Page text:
The cost of solar technology has fallen considerably over recent years, and the trend is expected to continue, according to a report by a German think tank.
A report by Berlin-based Thema1, entitled In Sight: Unsubsidised UK Solar, predicted that large-scale, ground-mounted solar farms, commercial rooftop and residential rooftop solar will be economic without support in the next decade, provided support is reduced progressively under a stable policy regime.
Getting the right support level is critical to driving sustained cost reductions, says the report.
Solar panel production costs have fallen from £4/W 10 years ago to lower than 40p/W in 2014, said the report, which points out that the global solar market has grown from 500MW installed a year to more than 40GW over the same period. It predicts module costs could fall further, possibly as low as 20p/W by 2020.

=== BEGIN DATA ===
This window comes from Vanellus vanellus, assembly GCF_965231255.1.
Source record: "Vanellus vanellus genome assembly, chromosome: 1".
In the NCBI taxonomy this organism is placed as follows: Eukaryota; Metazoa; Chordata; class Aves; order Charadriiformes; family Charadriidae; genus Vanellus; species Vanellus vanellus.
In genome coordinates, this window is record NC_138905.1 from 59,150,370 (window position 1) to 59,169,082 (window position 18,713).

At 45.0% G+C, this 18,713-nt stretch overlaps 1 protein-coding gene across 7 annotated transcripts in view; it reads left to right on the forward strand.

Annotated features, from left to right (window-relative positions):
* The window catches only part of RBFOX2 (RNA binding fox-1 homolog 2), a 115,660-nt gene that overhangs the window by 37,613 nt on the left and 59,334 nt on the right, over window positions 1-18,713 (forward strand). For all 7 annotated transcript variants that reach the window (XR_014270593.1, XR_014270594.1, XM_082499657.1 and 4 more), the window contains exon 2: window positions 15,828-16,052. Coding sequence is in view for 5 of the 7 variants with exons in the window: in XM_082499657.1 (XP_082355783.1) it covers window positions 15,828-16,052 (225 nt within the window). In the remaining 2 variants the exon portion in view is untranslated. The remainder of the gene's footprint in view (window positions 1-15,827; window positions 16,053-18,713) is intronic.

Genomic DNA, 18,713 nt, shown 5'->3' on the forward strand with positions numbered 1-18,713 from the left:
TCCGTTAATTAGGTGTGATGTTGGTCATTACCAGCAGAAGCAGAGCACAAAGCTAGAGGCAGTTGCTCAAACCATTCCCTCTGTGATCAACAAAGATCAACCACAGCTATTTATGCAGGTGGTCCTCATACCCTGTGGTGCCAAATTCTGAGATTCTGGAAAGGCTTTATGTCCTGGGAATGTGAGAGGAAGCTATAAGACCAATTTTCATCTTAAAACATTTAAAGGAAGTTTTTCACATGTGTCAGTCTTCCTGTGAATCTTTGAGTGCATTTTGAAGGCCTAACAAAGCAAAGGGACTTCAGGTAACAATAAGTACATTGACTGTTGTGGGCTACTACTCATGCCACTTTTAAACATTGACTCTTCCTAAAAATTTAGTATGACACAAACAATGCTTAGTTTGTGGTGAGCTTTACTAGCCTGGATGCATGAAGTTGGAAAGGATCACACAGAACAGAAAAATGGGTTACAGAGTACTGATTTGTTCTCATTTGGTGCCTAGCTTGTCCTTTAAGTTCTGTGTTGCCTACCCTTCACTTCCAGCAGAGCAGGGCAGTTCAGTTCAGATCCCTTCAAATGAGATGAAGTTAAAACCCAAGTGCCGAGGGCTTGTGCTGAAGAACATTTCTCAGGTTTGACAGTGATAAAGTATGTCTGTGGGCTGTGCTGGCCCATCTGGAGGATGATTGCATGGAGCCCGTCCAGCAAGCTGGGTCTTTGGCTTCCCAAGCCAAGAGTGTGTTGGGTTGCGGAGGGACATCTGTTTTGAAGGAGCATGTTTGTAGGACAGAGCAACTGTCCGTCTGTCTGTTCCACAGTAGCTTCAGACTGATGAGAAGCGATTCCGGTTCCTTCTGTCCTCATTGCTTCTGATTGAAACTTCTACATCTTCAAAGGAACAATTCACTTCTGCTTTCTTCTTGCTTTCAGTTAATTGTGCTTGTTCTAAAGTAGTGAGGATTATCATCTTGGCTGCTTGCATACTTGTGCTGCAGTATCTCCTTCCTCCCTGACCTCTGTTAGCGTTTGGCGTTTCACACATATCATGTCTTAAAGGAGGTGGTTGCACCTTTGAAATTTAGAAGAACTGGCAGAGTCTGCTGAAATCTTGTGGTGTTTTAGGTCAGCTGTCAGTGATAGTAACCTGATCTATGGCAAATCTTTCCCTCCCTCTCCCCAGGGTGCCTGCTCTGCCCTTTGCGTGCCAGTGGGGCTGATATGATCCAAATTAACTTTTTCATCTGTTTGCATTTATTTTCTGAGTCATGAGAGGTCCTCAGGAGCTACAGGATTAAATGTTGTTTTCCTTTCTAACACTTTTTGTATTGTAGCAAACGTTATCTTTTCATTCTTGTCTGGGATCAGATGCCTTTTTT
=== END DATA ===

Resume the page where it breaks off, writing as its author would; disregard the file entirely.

The cost of installing solar systems may not fall quite so dramatically however, as panels account for a smaller proportion of total costs [typically about one-third], with other costs such as inverters, installation and financing, expected to fall less quickly.
It predicts full installed system costs for ground-mounted solar will fall by about one-third by 2020 from the average of £1/W in 2014.
Maximising on-site solar electricity use beyond 50% to displace more expensive mains power will be critical to the viability of subsidy-free schemes, the report adds.